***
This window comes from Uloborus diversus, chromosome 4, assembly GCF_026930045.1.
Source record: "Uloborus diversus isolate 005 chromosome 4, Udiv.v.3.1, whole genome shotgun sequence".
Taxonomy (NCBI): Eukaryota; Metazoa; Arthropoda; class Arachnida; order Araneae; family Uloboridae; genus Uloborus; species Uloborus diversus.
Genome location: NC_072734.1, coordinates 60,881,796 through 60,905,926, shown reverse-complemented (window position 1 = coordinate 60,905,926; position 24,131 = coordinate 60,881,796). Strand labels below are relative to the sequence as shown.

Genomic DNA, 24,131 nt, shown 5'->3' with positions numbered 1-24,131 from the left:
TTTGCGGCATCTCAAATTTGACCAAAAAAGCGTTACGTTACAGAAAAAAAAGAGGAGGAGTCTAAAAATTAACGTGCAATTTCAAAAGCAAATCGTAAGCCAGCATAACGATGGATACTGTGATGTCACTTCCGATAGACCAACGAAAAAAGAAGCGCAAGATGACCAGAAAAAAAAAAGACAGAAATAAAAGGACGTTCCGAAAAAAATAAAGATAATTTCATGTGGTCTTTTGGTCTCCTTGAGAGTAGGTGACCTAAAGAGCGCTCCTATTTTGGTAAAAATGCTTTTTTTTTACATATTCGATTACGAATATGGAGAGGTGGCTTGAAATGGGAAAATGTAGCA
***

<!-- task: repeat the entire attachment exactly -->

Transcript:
This window comes from Uloborus diversus, chromosome 4, assembly GCF_026930045.1.
Source record: "Uloborus diversus isolate 005 chromosome 4, Udiv.v.3.1, whole genome shotgun sequence".
Taxonomy (NCBI): Eukaryota; Metazoa; Arthropoda; class Arachnida; order Araneae; family Uloboridae; genus Uloborus; species Uloborus diversus.
Genome location: NC_072734.1, coordinates 60,881,796 through 60,905,926, shown reverse-complemented (window position 1 = coordinate 60,905,926; position 24,131 = coordinate 60,881,796). Strand labels below are relative to the sequence as shown.

Genomic DNA, 24,131 nt, shown 5'->3' with positions numbered 1-24,131 from the left:
TTTGCGGCATCTCAAATTTGACCAAAAAAGCGTTACGTTACAGAAAAAAAAGAGGAGGAGTCTAAAAATTAACGTGCAATTTCAAAAGCAAATCGTAAGCCAGCATAACGATGGATACTGTGATGTCACTTCCGATAGACCAACGAAAAAAGAAGCGCAAGATGACCAGAAAAAAAAAAGACAGAAATAAAAGGACGTTCCGAAAAAAATAAAGATAATTTCATGTGGTCTTTTGGTCTCCTTGAGAGTAGGTGACCTAAAGAGCGCTCCTATTTTGGTAAAAATGCTTTTTTTTTACATATTCGATTACGAATATGGAGAGGTGGCTTGAAATGGGAAAATGTAGCA